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- Soldier who hid, bragged about not saluting flag to be punished — in secret
- ‘Maverick’ of the seas: ‘Top Gun’ school for U.S. ship officers to launch
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- Navy’s first laser weapon ready for prime time; drone killer to deploy this summer
- Billionaire backer: Rick Santorum ‘needs to be heard’ in 2016
- Obamacare fallout: 49 percent pessimistic; 45 percent ‘scared’
- DHS accused of holding U.S. citizen at airport, using emails to pry into her sex life
- Seattle socialist: Minimum-wage discussion skewed by ‘right-wing’ GAO analysis
Taxpayers must pay the freight for over-budget train projects
Topic - Bob Inglis
It goes without saying the Republicans have to take a free-market-oriented position on the environment to win over some voters. It would also be an egregious political error, however, to ever include support for a carbon tax.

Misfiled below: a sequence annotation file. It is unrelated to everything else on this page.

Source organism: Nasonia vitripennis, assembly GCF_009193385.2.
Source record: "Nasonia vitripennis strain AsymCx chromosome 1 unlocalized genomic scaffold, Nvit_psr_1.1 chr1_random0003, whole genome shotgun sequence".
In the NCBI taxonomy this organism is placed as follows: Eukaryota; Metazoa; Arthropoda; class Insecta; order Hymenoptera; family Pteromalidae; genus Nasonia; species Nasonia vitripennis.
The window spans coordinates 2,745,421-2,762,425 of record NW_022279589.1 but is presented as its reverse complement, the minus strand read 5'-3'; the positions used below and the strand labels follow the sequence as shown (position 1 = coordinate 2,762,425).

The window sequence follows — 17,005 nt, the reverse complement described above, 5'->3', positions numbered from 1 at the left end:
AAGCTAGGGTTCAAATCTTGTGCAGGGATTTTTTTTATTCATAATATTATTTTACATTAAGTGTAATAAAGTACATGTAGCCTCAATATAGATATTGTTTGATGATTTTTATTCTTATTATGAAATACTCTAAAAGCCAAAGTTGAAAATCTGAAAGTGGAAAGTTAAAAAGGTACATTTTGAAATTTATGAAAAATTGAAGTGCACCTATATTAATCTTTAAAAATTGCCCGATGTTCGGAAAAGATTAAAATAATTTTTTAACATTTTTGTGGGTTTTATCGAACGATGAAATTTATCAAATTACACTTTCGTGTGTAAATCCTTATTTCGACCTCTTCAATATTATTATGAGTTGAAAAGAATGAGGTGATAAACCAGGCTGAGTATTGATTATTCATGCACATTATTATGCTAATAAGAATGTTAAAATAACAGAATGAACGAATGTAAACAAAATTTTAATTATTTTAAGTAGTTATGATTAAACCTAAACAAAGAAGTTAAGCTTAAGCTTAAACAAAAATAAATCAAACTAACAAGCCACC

Climate change is suddenly a hot topic again. The issue is resurfacing in talks about a once-radical idea: a possible carbon tax.
Climate change is suddenly a hot topic again. The issue is resurfacing in talks about a once radical idea: a possible carbon tax.
Do you take pride in calling yourself a conservative, liberal or libertarian or using any other type of political label? If so, be forewarned: Your days are numbered. The thought police are out in full force, ready to sweep away this crime wave known as (gasp) political ideology.
Republican Trey Gowdy has lots to say about Washington politics in his campaign for a congressional seat in South Carolina — and much of it isn't too flattering.
Republicans this fall are hoping that what doesn't tear them apart will only make them stronger.
Incumbents beware. Another lawmaker just bit the dust.
Rep. Carolyn Cheeks Kilpatrick, Michigan Democrat, lost her bid for an eighth term on Tuesday, her son's legal woes dragging her down in a year when fickle voters seem eager to fire longtime lawmakers.
South Carolina state Rep. Nikki Haley confirmed her status as a rising Republican star, easily winning a runoff election for the GOP nomination to succeed Gov. Mark Sanford.
he acknowledged that global warming exists and needs to be dealt with.
"I think the impossible may be moving to the inevitable without ever passing through the probable," said former Rep. Bob Inglis.